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Transformation of Cities in Late Antiquity

Abstract: Cities with gradual development have become the cornerstones of not only the ancient world. Almost all the time the power of the mighty Roman Empire depended on them. The cities there formed the backbone of political power, economy, culture, and education. However, in the late antiquity (in the 4th-6th century AD), this key backbone began to break and change for many reasons, affecting the whole Roman Empire. This period is particularly important as the transitional phase between the Antiquity and the Early Middle Ages, which was not so much depended on the prosperous city. Nowadays, when more than a half of the planet's population lives in the cities, the changes that took place in the late-ancient times are drawing attention of modern science. So how did the cities change in late antiquity? What caused these changes? And what followed them? Is there any analogy of a late-ancient city with a modern city today? With the help of archaeological and written sources, in this paper I discuss three distinctive physical features of the late antique urban development - the shrinking of the inhabited area, the Christianization of the internal development and the fortifications. These features highlight some of the possible causes and consequences of ongoing changes in late-ancient cities. In the final part of the paper I try to outline certain analogies with today's modern city.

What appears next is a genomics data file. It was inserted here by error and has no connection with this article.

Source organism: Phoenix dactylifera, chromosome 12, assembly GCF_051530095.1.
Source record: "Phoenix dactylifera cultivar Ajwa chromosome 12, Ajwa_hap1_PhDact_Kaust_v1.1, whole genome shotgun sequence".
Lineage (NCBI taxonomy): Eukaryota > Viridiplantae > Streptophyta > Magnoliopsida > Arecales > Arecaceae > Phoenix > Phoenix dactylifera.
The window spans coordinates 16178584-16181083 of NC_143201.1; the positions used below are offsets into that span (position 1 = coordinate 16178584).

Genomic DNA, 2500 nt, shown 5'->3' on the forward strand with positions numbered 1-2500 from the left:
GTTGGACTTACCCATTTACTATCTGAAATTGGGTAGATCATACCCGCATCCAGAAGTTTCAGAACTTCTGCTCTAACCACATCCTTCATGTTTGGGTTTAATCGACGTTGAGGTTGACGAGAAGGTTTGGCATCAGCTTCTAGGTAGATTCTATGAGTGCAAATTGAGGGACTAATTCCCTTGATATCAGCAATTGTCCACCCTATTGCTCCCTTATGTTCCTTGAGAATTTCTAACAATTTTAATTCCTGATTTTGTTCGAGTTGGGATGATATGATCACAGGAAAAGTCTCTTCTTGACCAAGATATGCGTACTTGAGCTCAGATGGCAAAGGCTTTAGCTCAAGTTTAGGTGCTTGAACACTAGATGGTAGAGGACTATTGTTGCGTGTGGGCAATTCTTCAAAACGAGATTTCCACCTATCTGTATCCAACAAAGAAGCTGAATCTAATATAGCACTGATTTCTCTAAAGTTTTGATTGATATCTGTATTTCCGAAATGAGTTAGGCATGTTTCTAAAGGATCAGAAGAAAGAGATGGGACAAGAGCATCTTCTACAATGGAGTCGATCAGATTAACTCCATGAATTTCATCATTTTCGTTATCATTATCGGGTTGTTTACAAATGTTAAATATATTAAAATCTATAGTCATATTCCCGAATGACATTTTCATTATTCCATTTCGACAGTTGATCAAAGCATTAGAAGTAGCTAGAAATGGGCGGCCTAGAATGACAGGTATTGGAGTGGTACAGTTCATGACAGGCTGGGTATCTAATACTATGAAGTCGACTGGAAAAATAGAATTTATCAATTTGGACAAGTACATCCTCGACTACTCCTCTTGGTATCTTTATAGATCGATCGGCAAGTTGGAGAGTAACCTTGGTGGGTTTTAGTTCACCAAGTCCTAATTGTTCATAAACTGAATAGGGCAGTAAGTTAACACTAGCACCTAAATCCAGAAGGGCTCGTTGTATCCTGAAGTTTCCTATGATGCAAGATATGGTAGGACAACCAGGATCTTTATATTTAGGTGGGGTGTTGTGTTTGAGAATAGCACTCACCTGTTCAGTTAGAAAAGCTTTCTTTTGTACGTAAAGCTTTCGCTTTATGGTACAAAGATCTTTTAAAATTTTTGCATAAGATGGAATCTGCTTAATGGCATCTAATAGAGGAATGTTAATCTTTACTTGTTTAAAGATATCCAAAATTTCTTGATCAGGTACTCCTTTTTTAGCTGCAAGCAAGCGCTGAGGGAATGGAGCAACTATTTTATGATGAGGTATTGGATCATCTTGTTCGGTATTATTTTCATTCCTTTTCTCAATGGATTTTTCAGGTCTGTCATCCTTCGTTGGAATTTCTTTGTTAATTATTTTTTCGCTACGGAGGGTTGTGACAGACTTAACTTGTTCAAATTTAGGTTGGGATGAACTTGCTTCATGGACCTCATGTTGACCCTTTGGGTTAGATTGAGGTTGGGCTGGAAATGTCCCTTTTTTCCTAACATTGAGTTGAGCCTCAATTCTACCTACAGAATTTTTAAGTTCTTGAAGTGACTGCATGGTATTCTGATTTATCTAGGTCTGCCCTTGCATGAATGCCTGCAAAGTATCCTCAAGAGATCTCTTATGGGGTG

ŠTĚPÁNEK, Tomáš (2018). Proměna měst v pozdní antice. In: Jiří Kugl, ed. Člověk, stavba a územní plánování 11. ČVUT v Praze, Fakulta stavební pp. 266-281. ISBN 978-80-01-06482-5. ISSN 2336-7695.